**Y**The same coefficients can also be expressed with the help of regression coefficients β and the bivariate correlation values of the dependent variable with each of the independent variables:

It should be borne in mind, however, that the determined coefficient of determination * R * 2

*of the determination coefficient p2 for the general population. Therefore, in order to obtain a more realistic estimate of p2, some adjustments must be made to the calculations*

**is not an unbiased estimate***2. This is achieved using the formula*

**R**

The adjusted coefficient of determination is often called "shrunk", as its value is somewhat less than the value of * R * 2.

*independent variables is treated in a manner similar to what we already know with the example of two independent variables. Thus, the coefficient*

**k***2 is understood as that part of the variance of the dependent variable*

**sr***, which is associated with the variance of the independent variable*

**Y****X**j, minus that portion of the variance

*, which is simultaneously related to the variance of other independent variables. This can be expressed by the following equation:*

**Y**

Here denotes the proportion of the variance of the dependent variable * Y * associated with the variance of all independent variables, except that its part, which is associated with the variance of

*j. In other words, the value means the value of the determination coefficient without taking into account the contribution of the considered variable, for which the correlation of the part is calculated. If this value is subtracted from unity, we get the*

**X***variable*

**tolerance***j*

**X**

**: < img border = 0 src="images/image748.jpg">** The very value of the correlation of honor for the variable * X * j can be found on the basis of the standardized regression coefficient βj and the corresponding tolerance:

Also, the correlation value of a part can be calculated based on the available values of the partial correlation coefficients for the variable * X * j and the determination coefficient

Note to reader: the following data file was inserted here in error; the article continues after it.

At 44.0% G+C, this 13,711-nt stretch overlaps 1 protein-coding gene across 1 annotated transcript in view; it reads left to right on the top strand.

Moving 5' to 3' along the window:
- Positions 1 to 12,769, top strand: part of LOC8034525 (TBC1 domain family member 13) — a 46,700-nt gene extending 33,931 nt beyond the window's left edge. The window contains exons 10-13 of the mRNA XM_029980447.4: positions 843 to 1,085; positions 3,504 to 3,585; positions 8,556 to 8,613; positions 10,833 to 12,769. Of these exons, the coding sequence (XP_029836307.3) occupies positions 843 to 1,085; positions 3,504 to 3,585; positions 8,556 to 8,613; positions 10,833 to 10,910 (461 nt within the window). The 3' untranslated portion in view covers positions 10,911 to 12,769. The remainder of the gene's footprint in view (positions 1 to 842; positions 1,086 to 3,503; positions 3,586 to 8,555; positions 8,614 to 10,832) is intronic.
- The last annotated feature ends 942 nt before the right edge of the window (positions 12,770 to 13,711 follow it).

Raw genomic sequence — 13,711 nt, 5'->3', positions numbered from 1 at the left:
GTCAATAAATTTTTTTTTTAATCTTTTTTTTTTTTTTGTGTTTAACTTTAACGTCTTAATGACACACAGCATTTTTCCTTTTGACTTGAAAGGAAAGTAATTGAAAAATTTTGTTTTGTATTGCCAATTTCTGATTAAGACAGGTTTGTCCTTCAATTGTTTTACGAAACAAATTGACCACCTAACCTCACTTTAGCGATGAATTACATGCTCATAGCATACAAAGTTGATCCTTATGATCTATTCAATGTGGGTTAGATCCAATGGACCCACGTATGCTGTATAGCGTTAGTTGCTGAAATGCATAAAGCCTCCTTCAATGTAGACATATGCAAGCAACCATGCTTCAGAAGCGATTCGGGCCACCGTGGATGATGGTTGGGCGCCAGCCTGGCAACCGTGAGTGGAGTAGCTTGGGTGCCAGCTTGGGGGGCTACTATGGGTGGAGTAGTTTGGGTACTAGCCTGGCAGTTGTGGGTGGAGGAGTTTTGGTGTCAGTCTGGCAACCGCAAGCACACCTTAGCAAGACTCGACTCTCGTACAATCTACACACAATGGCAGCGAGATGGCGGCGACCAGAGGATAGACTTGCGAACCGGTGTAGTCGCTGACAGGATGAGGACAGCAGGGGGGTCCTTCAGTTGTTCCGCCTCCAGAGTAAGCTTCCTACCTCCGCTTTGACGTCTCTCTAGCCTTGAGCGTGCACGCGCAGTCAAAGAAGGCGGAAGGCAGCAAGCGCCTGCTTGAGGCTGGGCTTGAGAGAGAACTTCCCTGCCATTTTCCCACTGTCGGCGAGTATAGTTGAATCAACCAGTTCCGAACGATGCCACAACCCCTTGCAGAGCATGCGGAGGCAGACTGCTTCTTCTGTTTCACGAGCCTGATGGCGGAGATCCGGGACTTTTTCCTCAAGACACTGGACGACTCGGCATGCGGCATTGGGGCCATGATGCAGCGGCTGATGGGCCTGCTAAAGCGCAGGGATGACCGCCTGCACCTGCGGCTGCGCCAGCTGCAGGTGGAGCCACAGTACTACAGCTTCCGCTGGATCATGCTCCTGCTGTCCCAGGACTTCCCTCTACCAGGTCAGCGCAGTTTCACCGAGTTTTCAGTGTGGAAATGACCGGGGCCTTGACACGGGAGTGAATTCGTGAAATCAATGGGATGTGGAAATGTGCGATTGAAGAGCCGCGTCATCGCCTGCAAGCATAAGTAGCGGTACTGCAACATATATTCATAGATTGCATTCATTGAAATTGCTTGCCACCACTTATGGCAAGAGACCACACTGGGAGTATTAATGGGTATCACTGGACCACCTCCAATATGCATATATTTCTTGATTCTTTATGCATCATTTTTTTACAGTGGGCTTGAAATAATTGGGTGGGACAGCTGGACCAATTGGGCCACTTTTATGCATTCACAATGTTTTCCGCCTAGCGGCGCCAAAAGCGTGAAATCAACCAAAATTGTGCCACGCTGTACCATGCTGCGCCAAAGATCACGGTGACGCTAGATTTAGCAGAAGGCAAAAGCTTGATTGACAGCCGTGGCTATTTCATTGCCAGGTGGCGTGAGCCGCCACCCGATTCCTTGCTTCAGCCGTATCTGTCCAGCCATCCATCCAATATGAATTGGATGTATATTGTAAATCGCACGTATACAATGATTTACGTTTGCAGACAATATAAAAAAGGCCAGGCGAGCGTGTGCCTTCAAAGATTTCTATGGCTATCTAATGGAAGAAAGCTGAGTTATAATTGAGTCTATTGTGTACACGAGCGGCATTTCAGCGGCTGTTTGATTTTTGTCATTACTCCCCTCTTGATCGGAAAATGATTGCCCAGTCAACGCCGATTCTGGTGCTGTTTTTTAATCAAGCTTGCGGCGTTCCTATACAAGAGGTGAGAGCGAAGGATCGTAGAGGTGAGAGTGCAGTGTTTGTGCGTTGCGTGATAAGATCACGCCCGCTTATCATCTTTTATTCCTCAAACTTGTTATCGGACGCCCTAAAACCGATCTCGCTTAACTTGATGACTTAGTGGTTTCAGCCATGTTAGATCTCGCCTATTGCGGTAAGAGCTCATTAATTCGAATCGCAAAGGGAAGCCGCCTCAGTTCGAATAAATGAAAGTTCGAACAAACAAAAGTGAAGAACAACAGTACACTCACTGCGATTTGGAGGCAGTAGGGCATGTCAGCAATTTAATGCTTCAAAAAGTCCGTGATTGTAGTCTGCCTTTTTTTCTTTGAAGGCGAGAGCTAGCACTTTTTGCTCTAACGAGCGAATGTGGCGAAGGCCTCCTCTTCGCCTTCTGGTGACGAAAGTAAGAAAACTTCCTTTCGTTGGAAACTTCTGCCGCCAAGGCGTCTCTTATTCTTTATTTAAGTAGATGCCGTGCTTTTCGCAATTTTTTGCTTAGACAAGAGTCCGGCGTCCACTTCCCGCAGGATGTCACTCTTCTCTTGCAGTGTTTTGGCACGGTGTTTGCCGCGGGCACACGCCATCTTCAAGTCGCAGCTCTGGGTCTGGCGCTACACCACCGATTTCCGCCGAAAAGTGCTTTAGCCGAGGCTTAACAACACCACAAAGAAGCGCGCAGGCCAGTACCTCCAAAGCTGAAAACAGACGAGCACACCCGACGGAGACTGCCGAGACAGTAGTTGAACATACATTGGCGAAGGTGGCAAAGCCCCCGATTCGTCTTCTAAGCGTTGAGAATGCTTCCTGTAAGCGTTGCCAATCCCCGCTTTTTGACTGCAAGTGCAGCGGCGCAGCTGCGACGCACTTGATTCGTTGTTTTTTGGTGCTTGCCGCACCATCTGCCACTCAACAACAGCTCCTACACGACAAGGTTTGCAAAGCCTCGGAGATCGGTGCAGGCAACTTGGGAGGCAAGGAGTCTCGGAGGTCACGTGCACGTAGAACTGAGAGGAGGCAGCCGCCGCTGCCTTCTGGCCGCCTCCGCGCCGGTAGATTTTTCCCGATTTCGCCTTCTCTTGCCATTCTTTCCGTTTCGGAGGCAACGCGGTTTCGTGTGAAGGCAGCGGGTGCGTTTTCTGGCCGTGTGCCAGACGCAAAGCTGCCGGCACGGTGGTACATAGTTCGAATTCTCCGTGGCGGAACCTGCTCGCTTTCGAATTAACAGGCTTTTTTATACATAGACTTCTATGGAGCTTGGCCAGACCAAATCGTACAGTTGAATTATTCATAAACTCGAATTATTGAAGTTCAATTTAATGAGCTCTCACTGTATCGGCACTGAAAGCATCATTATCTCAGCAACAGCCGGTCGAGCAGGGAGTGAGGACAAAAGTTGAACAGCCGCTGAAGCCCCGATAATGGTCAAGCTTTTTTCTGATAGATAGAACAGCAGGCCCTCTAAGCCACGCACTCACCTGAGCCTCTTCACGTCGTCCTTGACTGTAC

*2*

**R**

**:**

Formulas (8.7) and (8.8) can be useful if the statistical program by which regression analysis is performed does not directly yield correlation values of the part.

** Private correlations ** for * k * independent variables are interpreted in the same way as for two independent variables. As we recall,

*2 represents the ratio of that part of the variance of the dependent variable that is related to the variance of a given independent variable and is not simultaneously related to the variance of other independent variables, variable, i.e. the variance of the dependent variable that is not associated with any independent variable. Formally, this definition of the partial correlation can be expressed by the following relationship:*

**pr**

The part of the variance of the dependent variable that is related to the variance of the considered independent variable and for which the value of the partial correlation is calculated and at the same time it is not related to the variance of other independent variables is by definition the correlation square of the part. Thus, the square of the private correlation * pr * 2 variables

*j with the dependent variable*

**X***can be expressed as follows:*

**Y**(9.8)

Note that formula (9.8) demonstrates, among other things, the fact that under no particular conditions a particular correlation can be less than the correlation of a part. On the contrary, its value is almost always greater than the correlation value of the part.